Towards more realistic values of elastic moduli for volcano modelling

Michael J. Heap, Marlene Villeneuve, Fabien Albino, Jamie I. Farquharson, Elodie Brothelande, Falk Amelung, Jean-Luc Got, Patrick Baud

Publikation: Beitrag in FachzeitschriftArtikelForschungBegutachtung

44 Zitate (Scopus)


Young’s modulus chosen to represent the medium. The paucity of laboratory studies that provide Young’s moduli for volcanic rocks, and studies that tackle the topic of upscaling these values to the relevant lengthscale, has left volcano modellers ill-equipped to select appropriate Young’s moduli for their models. Here we present a wealth of laboratory data and suggest tools, widely used in geotechnics but adapted here to better suit volcanic rocks, to upscale these values to the scale of a volcanic rock mass. We provide the means to estimate upscaled values of Young’s modulus, Poisson’s ratio, shear modulus, and bulk modulus for a volcanic rock mass that can be improved with laboratory measurements and/or structural assessments of the studied area, but do not rely on them. In the absence of information, we estimate upscaled values of Young’s modulus, Poisson’s ratio, shear modulus, and bulk modulus for volcanic rock with an average porosity and an average fracture density/quality to be 5.4 GPa, 0.3, 2.1 GPa, and 4.5 GPa, respectively. The proposed Young’s modulus for a typical volcanic rock mass of 5.4 GPa is much lower than the values typically used in volcano modelling. We also offer two methods to estimate depth-dependent rock mass Young’s moduli, and provide two examples, using published data from boreholes within Kīlauea volcano (USA) and Mt. Unzen (Japan), to demonstrate how to apply our approach to real datasets. It is our hope that the data and analysis presented herein will assist in the selection of elastic moduli for volcano modelling. To this end, we provide a Microsoft Excel© spreadsheet containing the data and necessary equations to calculate rock mass elastic moduli that can be updated when new data become available. The selection of the most appropriate elastic moduli will provide the most accurate model predictions and therefore the most reliable information regarding the unrest of a particular volcano or volcanic terrain.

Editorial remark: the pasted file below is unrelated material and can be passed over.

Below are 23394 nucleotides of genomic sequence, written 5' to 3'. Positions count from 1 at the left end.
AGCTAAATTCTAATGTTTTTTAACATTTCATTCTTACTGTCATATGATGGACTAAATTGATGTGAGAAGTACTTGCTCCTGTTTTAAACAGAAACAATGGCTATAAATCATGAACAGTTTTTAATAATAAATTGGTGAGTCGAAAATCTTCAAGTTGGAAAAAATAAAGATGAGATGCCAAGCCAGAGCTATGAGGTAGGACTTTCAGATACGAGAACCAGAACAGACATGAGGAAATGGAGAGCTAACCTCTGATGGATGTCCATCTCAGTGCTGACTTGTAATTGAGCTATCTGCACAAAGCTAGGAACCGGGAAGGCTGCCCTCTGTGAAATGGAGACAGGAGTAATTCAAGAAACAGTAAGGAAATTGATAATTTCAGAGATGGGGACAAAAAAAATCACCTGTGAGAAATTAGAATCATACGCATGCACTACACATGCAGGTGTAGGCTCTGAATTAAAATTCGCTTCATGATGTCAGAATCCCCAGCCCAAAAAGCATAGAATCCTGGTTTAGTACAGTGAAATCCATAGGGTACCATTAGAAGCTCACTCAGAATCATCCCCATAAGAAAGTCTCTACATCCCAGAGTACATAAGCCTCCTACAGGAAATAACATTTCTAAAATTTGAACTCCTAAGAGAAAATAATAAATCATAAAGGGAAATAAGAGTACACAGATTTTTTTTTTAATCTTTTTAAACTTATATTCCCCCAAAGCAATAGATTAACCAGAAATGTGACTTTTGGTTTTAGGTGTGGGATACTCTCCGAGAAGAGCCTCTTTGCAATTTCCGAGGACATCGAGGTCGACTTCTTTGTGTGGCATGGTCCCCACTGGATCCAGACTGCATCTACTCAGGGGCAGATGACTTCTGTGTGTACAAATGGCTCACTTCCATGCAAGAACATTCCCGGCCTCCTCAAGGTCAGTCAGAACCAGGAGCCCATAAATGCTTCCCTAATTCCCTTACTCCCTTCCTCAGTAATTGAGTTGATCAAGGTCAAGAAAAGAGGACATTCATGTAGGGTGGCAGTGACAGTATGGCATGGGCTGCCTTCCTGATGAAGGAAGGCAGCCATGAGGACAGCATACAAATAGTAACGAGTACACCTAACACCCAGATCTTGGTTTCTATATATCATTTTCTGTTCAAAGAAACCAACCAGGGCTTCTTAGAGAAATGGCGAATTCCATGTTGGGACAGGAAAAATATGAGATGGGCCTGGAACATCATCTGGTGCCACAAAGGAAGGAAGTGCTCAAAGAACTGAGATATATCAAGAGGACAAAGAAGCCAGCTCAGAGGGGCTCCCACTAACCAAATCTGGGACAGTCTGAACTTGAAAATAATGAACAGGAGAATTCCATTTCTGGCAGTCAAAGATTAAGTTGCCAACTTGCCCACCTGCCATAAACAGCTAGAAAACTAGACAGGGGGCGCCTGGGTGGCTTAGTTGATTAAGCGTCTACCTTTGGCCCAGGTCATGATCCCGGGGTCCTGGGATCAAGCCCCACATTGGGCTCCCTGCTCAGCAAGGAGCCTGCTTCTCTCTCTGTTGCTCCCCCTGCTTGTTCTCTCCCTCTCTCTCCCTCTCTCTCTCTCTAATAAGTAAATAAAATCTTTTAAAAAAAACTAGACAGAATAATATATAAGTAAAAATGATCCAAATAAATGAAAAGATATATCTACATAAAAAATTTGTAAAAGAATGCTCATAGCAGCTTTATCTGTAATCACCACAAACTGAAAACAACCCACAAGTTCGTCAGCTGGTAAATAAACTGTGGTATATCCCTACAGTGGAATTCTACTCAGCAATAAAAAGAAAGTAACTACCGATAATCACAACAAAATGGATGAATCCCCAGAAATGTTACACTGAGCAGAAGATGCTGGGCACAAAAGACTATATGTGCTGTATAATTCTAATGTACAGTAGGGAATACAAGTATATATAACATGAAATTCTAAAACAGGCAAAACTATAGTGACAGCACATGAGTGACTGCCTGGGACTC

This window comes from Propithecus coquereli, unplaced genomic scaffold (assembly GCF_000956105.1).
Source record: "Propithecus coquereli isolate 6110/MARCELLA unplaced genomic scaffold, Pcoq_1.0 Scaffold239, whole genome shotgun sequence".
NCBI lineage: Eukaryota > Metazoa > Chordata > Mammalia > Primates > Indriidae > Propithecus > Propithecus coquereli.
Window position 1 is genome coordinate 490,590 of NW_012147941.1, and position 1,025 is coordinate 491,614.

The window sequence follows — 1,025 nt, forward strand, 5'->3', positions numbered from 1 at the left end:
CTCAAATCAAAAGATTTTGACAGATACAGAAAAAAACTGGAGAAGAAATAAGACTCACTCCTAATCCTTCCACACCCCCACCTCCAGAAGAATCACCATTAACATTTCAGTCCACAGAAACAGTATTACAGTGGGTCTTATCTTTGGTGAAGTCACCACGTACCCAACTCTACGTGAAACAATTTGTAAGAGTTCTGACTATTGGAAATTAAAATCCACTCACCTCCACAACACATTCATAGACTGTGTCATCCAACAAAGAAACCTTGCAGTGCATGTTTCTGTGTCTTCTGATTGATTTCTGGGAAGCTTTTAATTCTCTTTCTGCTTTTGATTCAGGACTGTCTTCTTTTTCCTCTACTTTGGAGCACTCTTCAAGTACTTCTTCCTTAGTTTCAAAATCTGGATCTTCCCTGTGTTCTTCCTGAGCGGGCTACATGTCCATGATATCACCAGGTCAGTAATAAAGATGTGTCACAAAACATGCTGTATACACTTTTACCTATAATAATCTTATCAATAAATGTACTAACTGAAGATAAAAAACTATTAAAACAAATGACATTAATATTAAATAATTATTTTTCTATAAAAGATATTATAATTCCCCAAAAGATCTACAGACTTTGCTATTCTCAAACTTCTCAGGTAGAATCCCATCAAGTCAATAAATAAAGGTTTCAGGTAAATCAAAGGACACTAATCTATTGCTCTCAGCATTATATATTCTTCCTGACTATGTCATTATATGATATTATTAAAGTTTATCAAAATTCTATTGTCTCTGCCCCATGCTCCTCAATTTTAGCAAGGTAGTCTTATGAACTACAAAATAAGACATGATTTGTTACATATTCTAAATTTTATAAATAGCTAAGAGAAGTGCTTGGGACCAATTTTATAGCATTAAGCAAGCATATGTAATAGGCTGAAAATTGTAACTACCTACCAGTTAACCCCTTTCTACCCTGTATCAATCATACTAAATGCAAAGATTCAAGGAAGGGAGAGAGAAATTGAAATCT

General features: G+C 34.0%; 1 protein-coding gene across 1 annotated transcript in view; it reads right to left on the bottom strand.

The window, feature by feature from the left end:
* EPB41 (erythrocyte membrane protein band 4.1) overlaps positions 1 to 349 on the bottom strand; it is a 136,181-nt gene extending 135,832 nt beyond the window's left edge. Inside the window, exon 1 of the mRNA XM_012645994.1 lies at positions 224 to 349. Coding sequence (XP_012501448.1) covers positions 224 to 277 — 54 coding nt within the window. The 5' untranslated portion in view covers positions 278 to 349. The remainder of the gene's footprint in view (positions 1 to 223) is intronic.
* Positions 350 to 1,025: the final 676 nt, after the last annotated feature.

FachzeitschriftJournal of volcanology and geothermal research
Ausgabenummer15 January
Frühes Online-Datum2 Nov. 2019
PublikationsstatusVeröffentlicht - 15 Jan. 2020
Extern publiziertJa

Bibliographische Notiz

Funding Information:
This review has benefitted from the many engaging conversations the first and second authors have had at conferences and meetings in the last years. The first and second authors also acknowledge an Erskine Fellowship at the University of Canterbury awarded to the first author, which kick-started the idea for this paper. The first author additionally thanks Thierry Reuschlé and Bertrand Renaudié. The second author acknowledges New Zealand Ministry of Business, Innovation and Employment Catalyst grant UOCX1508 “Energy Straight from Magma”. The experimental data presented in this study are, for the most part, unpublished data that were collected during mechanical studies performed in collaboration with many scientists. Although non-exhaustive, we thank Nick Varley, Yan Lavallée, Frédéric Dondin, Ben Kennedy, Yoshitaka Nara, Alexandra Kushnir, Sergio Vinciguerra, Kelly Russell, Salvatore Martino, and Gian Marco Marmoni. The basalt from Krafla was exported with permission from the Icelandic Institute of Natural History (and we thank Holly Unwin for organising permission). Kelly Russell, Martin Harris, Stephan Kolzenberg, and particularly Amy Ryan are thanked for their help in furnishing the laboratory with the samples from Chaos Crags. The constructive comments of Agust Gudmundsson and an anonymous reviewer helped improve this manuscript.

Publisher Copyright:
© 2019 Elsevier B.V.

Dieses zitieren